A Conversation with Judd Hirsch — and Freud

30 Jan
January 30, 2013

If there’s one thing that makes actor Judd Hirsch grumpy, it’s when a critic throws in information that Hirsch considers extraneous or irrelevant to the current role that he’s playing. For example, he has played literally hundreds of roles in his more than 40-year career, but he is inevitably identified as “that guy from Taxi.” Similarly, because he has portrayed many men who are Jewish, his “Jewish persona” is occasionally mentioned even when he is playing a role that has no connection to being Jewish. “Narrow-mindedness gets into print, and it’s distasteful,” he says. If he were doing Shakespeare, would it be appropriate to mention that he is Jewish? If he were doing Shylock, perhaps. If Lear, no. His current role in Santa Monica, however, has him playing the quintessential Jewish atheist — Sigmund Freud. And, it turns out, Freud’s musings on the subject of religion are very similar to Hirsch’s. “Religion is not a point of birth,” Hirsch says. He was born in the Bronx to Jewish parents, his mother spoke Yiddish, and he was brought up as a Jew, but he notes that his family was not observant. He is an atheist, like Freud. “Religion came about because of the fear of life,” he offers. In Freud’s Last Session, currently at the Broad Stage, Freud is depicted near the very end of his life, living in London and dying painfully of cancer of the mouth. It is September 3, 1939, and as the play opens the voice of a BBC radio announcer is heard, reporting that efforts to avert World War II are at a stalemate. Freud is agitated, contemplating the ramifications of the announcer’s words at the same time he is contemplating his own suicide. But before he leaves this life he has scheduled a meeting with a younger man of letters, C.S. Lewis (played by Tom Cavanagh) — the philosopher, professor, and writer who converted from ardent atheist to the Church of England. Although they lived in England at the same time, there is no evidence that Freud and Lewis ever met. But playwright Mark St. Germain fashioned a conversation between the two men, based on their opinions and suggested by the book “The Question of God” by Dr. Armand M. Nicholi, Jr. Much of their banter is in the form of “Gotcha!”s. Lewis had written a book, “The Pilgrim’s Regress,” which satirized Freud as a man of “bombastic self-importance” and a “vain, ignorant old man.” In the play he urges Freud not to take it personally. “But,” he adds, “I can’t apologize for taking issue with your worldview when it completely contradicts my own.” Even so, Lewis admits to being curious to meet Freud. “Your writings are always thought provoking,” he says. “When I was a student in University we devoured (your) every book to discover our latest perversions.” “At Oxford, Freud’s peers were believers,” Hirsch interjects, “and he felt out of it. Now it was necessary for him to find something out. He had had 30 operations on his mouth and nothing worked. What was he looking for? “I think, though he never says it, that Freud was searching for the spirit,” he concludes. Playwright St. Germain set the play on this particular day in history, Hirsch believes, because it feeds into Freud’s despair. “How could God have done this?” Freud asks. He derides the thought that one needs to suffer to gain the promise of salvation and that great joy will come in the afterlife. In preparing himself for the role, Hirsch says, he learned about Freud from the way he expressed himself in his letters. “Charles Darwin was his personal saint,” Hirsch notes. Hirsch then digresses to discuss evolution, “minute cellular changes over millions of years,” and comments that “apes evolved late. What if man actually evolved at the same time?” Man “stood up to get away,” he declares. “There were fires, and eruptions, and seasonal changes, and man got up on his feet to look over the bushes to see what was going on. If he hadn’t developed the way he did, he probably wouldn’t have survived. He would have had the shortest run of any species on earth. “I would have liked to have gotten into Freud’s opinions of Darwin’s theories a little more,” he adds, “but if we had, the play would be five hours long.” Returning to the discussion of the many roles in which he has played a Jew, Hirsch says, “Nobody’s career should ‘represent’ anything. But one opportunity follows another, and sometimes you wind up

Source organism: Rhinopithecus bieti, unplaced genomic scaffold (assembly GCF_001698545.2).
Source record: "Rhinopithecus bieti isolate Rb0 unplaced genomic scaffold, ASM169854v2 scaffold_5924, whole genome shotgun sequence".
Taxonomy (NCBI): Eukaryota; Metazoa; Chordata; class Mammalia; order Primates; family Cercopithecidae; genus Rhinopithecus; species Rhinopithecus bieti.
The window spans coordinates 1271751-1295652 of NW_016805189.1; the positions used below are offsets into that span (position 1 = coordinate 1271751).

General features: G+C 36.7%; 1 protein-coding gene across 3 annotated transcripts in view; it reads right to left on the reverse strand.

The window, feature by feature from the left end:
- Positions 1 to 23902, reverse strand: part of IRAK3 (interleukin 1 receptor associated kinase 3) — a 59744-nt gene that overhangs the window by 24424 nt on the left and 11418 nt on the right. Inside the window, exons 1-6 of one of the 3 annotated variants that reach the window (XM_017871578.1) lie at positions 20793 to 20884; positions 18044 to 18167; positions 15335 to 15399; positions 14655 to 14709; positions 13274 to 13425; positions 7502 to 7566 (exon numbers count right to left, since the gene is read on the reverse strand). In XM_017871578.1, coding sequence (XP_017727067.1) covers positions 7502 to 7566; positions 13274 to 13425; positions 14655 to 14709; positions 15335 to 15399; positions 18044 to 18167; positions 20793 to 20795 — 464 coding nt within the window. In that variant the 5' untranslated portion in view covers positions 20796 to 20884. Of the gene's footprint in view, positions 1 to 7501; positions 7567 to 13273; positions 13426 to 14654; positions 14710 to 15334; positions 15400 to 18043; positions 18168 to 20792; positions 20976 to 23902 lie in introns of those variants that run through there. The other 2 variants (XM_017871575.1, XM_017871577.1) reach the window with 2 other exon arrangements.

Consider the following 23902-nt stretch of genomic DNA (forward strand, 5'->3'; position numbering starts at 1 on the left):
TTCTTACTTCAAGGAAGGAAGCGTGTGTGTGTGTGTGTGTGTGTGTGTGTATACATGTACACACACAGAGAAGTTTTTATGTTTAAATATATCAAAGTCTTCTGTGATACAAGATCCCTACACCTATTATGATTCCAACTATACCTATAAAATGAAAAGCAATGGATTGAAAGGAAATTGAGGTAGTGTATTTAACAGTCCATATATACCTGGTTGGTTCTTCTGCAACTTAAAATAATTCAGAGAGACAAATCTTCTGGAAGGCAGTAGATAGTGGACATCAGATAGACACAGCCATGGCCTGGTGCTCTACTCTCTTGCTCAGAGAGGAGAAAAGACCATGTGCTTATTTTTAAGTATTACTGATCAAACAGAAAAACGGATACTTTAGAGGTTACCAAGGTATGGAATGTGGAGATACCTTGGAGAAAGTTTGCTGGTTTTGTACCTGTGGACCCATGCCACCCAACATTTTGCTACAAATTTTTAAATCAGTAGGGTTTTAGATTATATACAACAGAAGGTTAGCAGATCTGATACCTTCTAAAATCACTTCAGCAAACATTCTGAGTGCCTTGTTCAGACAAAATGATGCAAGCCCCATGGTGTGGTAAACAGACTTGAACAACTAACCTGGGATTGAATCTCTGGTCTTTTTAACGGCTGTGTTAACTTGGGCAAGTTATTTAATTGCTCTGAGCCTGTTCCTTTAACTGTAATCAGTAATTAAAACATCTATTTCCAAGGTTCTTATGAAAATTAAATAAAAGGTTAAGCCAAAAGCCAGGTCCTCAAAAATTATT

being asked to play similar roles again and again.” He goes on to say he especially admires “all those actors of the 1940s. They were realer than real, special kinds of persons,” he says. “There are hundreds of them!” He would have loved to have had the opportunity to work with Gregory Peck, Henry Fonda, and John Garfield, he says. “You look at their work and you say ‘I want to be in that!’” Of the current crop of actors, he cites Ethan Hawke as “wonderful,” and John Procaccino as someone who is “up-and-coming. In fact, he has been up-and-coming for a very long time.” Procaccino was a fellow cast member with Hirsch in Herb Gardner‘s Conversations With My Father — a play that brought Hirsch a best actor Tony for its original run in 1992-93 — and again in a Broadway revival of Gardner’s A Thousand Clowns in 1996. Hirsch and Procaccino also were in the first LA cast of Conversations With My Father, in the fall of 1993 at the Doolittle Theatre (now the Ricardo Montalban) in Hollywood. Sylvie Drake, reviewing the production in the LA Times, wrote that Hirsch’s “Eddie is so vivid and oversized, so willing to defy the extortionist Jimmy Scalso (an excellent John Procaccino, re-creating his Broadway role), defend the wife he just as often verbally attacks, and spar honestly with sons that he mostly admonishes, that it is easy to see why he won a Tony for the role. Eddie is a complicated man with redeeming but unromanticized features, whose semi-denial of his Jewishness is only the expedient response to cultural maladjustment. It is easier to admire the man’s gumption than to like him.” Hirsch’s first best actor Tony was for Gardner’s I’m Not Rappaport, which Hirsch has played some 900 times — including two Broadway productions (1985-88 and 2002). Yes, it’s another Jewish role, but at least no one could say that Hirsch was typecast because of his age. He turned 50 in 1985 (he is now 77), but he was playing a man who is around 80 when the story of I’m Not Rappaport begins. Hirsch has played scientists, in such movies as A Beautiful Mind, where he played the head of the Princeton mathematics department. In Ordinary People he played a psychiatrist and was nominated for an Academy Award. Such roles come closest to his initial education at the City College of New York, where he received a degree in physics. Hirsch’s TV successes include a Golden Globe for his role as John Lacey in Dear John and two Emmys for his role in Taxi over its five-year run. He also starred in the TV series Delvecchio, George & Leo, Regular Joe and Numb3rs. As with most actors of his generation, his career was born in the theater. Having studied at the American Academy of Dramatic Arts and the famed HB Studios in New York, he went on to earn an Obie Award and nominations for a Tony and a Drama Desk Award for Talley’s Folly. He also directed and starred in productions of Yasmina Reza’s Art. Hirsch recently told interviewer Chris Jones, in an article that ran in the LA Times, that he has been “been aching to get back to the stage in a role of the right age.” Also in that Times article, Freud’s Last Session‘s lead producer Carolyn Rossi Copeland acknowledged considering that the Broad Stage production might move to Broadway (the play’s previous New York run was Off-Broadway, with lesser-known actors). If that doesn’t work out, though, how about bringing Hirsch back to Broadway in I’m Not Rappaport? In three years, he’ll finally be exactly the right age. Freud’s Last Session, Broad Stage, 1310 11th Street, Santa Monica. Tue-Fri 7:30 pm, Sat 4 pm and 8 pm, Sun 1 and 5 pm. Through Feb. 10. Tickets: $137- $54. www.thebroadstage.com. 310-434-3412. Photo: Judd Hirsch by Eric Schwabel Reprinted from LA Stage Times, published January 29, 2013